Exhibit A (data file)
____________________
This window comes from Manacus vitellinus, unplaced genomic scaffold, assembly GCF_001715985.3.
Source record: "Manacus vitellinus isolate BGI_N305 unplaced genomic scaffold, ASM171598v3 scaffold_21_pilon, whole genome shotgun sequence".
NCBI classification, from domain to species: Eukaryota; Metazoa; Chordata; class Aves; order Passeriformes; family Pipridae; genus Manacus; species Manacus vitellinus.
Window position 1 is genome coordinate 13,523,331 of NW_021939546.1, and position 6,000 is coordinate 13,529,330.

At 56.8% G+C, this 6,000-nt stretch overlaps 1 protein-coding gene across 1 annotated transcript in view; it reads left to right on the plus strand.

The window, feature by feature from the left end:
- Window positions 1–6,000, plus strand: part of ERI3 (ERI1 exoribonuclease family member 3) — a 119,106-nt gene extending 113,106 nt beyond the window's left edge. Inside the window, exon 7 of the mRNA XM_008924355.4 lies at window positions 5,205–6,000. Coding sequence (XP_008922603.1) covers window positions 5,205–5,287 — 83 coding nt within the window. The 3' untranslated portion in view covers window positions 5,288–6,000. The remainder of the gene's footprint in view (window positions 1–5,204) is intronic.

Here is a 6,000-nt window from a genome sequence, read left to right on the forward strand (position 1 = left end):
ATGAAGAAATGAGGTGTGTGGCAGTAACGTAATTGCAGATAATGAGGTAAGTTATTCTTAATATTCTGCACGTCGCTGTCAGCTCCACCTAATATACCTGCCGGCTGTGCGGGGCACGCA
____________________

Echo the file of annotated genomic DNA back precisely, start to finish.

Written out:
This window comes from Manacus vitellinus, unplaced genomic scaffold, assembly GCF_001715985.3.
Source record: "Manacus vitellinus isolate BGI_N305 unplaced genomic scaffold, ASM171598v3 scaffold_21_pilon, whole genome shotgun sequence".
NCBI classification, from domain to species: Eukaryota; Metazoa; Chordata; class Aves; order Passeriformes; family Pipridae; genus Manacus; species Manacus vitellinus.
Window position 1 is genome coordinate 13,523,331 of NW_021939546.1, and position 6,000 is coordinate 13,529,330.

At 56.8% G+C, this 6,000-nt stretch overlaps 1 protein-coding gene across 1 annotated transcript in view; it reads left to right on the plus strand.

The window, feature by feature from the left end:
- Window positions 1–6,000, plus strand: part of ERI3 (ERI1 exoribonuclease family member 3) — a 119,106-nt gene extending 113,106 nt beyond the window's left edge. Inside the window, exon 7 of the mRNA XM_008924355.4 lies at window positions 5,205–6,000. Coding sequence (XP_008922603.1) covers window positions 5,205–5,287 — 83 coding nt within the window. The 3' untranslated portion in view covers window positions 5,288–6,000. The remainder of the gene's footprint in view (window positions 1–5,204) is intronic.

Here is a 6,000-nt window from a genome sequence, read left to right on the forward strand (position 1 = left end):
ATGAAGAAATGAGGTGTGTGGCAGTAACGTAATTGCAGATAATGAGGTAAGTTATTCTTAATATTCTGCACGTCGCTGTCAGCTCCACCTAATATACCTGCCGGCTGTGCGGGGCACGCA